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FOCUS - Human Rights N. 1 - 13/03/2017

 Civil actions for damages caused by war crimes and the political act doctrine: what's new?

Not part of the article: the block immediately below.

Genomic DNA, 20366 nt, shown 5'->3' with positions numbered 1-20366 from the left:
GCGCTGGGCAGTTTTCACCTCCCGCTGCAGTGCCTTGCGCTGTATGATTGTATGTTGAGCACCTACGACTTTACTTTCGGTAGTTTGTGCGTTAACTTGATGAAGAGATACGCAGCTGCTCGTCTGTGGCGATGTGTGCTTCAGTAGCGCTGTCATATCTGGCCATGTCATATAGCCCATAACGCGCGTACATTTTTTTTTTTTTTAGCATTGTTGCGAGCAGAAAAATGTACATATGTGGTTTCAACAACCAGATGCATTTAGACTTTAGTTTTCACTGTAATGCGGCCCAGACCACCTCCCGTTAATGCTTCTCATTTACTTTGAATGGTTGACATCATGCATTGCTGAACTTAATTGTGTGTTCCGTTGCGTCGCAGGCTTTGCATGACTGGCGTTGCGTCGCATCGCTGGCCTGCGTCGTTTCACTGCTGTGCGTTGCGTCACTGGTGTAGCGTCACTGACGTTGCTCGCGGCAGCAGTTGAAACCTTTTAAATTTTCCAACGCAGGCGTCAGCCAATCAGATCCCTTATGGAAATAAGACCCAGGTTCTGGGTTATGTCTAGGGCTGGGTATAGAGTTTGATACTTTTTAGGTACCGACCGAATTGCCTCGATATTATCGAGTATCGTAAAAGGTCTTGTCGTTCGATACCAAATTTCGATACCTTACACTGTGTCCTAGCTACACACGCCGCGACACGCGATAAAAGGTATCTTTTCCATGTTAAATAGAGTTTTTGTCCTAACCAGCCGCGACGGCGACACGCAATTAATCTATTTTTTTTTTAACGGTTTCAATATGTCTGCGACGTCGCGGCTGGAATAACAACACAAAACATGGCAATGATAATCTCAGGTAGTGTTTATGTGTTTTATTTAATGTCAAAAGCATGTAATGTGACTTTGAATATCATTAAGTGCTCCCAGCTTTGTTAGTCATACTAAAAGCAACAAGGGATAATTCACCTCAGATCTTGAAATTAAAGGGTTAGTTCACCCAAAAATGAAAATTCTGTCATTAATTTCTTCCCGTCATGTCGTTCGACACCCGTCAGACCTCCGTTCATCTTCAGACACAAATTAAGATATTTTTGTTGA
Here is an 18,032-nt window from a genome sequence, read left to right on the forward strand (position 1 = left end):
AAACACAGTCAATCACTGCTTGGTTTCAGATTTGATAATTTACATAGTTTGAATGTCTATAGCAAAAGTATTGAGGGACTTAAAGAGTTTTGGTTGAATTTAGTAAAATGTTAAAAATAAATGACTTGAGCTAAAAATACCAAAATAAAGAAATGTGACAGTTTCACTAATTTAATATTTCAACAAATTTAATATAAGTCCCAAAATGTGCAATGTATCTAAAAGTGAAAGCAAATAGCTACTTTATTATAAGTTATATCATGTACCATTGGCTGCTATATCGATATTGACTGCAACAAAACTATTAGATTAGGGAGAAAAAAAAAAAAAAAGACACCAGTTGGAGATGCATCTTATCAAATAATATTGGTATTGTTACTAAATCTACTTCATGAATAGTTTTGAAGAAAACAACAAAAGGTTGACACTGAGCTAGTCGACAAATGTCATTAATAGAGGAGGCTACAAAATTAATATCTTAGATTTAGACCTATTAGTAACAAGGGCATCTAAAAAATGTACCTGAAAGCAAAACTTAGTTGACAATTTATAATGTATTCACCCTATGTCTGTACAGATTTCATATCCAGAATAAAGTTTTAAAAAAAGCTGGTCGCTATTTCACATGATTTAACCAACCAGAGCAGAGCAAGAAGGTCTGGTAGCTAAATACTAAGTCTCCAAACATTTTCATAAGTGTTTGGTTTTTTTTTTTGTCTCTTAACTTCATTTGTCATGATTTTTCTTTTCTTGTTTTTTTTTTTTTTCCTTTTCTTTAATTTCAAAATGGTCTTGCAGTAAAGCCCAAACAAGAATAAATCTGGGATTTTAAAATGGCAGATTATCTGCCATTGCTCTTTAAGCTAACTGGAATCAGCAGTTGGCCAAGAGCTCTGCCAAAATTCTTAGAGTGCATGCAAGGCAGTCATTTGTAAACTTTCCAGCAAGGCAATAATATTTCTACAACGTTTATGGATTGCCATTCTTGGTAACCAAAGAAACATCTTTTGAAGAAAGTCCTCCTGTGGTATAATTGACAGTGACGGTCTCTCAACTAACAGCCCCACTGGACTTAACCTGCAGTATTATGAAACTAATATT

In general terms, civil actions for damages aim at compensating a person’s loss related to a possession or a utility. Can such remedial civil justice also serve the purpose of compensating the loss caused by the violation of human rights?In the past two decades, national courts have been called to examine several types of civil actions concerning serious violations of human rights originating in war crimes. These actions generally concerned a request by the victims or by the victim’s heirs, seeking award of compensation for the damages suffered as a result of such violations perpetuated by a State or by its agents. One would ask: “why are this kind of civil actions important?”. According to an eminent author, member of the Inter-American Commission of Human Rights, “[t]he primary function of corrective or remedial justice is to rectify the wrong done to a victim, that is, to correct injustice Even if human rights violations and money are not commensurable, damages are still justified because an award of damages serves to affirm a public respect for the victim and give public recognition of the wrongdoer’s fault in failing to respect basic rights.”. Civil actions for war crimes serve, among others, the purposes of obtaining a public acknowledgment of the tort and that of reaffirming the legal binding force of the rules protecting fundamental human rights. In other words, the control by an independent body, which takes on the point of view of the victims can be considered as necessary in order to implement the protection of human rights. Human rights law is legally binding and enforceable and it is not a mere declaration of principles. This applies even in times of war or in times of emergency: a democracy has to be able to fight against its enemies without denying – at least – the hard-core of human rights...(segue)

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